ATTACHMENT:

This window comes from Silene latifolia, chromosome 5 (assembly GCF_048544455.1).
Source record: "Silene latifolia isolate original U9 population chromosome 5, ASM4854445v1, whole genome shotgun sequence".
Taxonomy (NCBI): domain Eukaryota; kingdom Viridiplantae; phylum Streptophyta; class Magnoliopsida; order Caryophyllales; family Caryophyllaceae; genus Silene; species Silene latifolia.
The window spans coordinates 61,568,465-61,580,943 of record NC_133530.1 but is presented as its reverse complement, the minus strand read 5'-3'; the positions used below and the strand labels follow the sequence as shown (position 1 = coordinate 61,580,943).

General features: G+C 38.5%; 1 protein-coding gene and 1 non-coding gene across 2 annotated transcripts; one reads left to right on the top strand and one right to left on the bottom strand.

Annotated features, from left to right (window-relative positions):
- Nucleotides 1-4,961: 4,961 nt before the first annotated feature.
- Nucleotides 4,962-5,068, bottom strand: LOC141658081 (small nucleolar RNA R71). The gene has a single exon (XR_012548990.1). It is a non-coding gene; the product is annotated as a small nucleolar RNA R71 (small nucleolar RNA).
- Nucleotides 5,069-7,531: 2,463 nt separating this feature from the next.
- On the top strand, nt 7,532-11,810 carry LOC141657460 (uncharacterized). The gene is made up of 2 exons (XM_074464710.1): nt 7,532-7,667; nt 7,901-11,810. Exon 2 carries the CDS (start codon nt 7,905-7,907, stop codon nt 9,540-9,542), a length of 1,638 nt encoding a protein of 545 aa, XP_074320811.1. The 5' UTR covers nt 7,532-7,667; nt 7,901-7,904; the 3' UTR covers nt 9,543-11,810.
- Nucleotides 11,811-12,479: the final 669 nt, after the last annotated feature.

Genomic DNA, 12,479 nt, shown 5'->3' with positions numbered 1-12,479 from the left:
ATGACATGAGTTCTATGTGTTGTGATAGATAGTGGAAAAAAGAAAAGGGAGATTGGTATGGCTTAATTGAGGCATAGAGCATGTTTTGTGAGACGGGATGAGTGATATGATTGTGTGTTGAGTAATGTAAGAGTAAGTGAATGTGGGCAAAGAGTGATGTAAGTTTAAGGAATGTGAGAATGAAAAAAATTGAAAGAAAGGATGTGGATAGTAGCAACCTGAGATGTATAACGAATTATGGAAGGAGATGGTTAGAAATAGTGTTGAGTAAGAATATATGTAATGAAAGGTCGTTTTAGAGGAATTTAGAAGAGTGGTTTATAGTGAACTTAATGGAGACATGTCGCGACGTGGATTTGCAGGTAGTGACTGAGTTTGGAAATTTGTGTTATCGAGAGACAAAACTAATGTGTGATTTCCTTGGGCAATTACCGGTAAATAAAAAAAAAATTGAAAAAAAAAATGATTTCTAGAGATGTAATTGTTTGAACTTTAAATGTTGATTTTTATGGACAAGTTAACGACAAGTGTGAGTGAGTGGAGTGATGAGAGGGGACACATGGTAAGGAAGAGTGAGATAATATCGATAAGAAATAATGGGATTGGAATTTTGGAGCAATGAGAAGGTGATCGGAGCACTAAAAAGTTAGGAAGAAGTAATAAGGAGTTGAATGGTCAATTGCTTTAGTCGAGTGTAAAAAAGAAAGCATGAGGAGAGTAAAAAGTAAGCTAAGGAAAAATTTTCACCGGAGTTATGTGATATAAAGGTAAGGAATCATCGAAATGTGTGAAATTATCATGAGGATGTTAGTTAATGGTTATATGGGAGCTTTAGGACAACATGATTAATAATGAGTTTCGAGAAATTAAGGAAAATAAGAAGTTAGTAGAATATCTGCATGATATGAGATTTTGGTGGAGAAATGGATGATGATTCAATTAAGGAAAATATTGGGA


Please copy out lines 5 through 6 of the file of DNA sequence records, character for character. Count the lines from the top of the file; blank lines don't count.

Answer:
General features: G+C 38.5%; 1 protein-coding gene and 1 non-coding gene across 2 annotated transcripts; one reads left to right on the top strand and one right to left on the bottom strand.

Annotated features, from left to right (window-relative positions):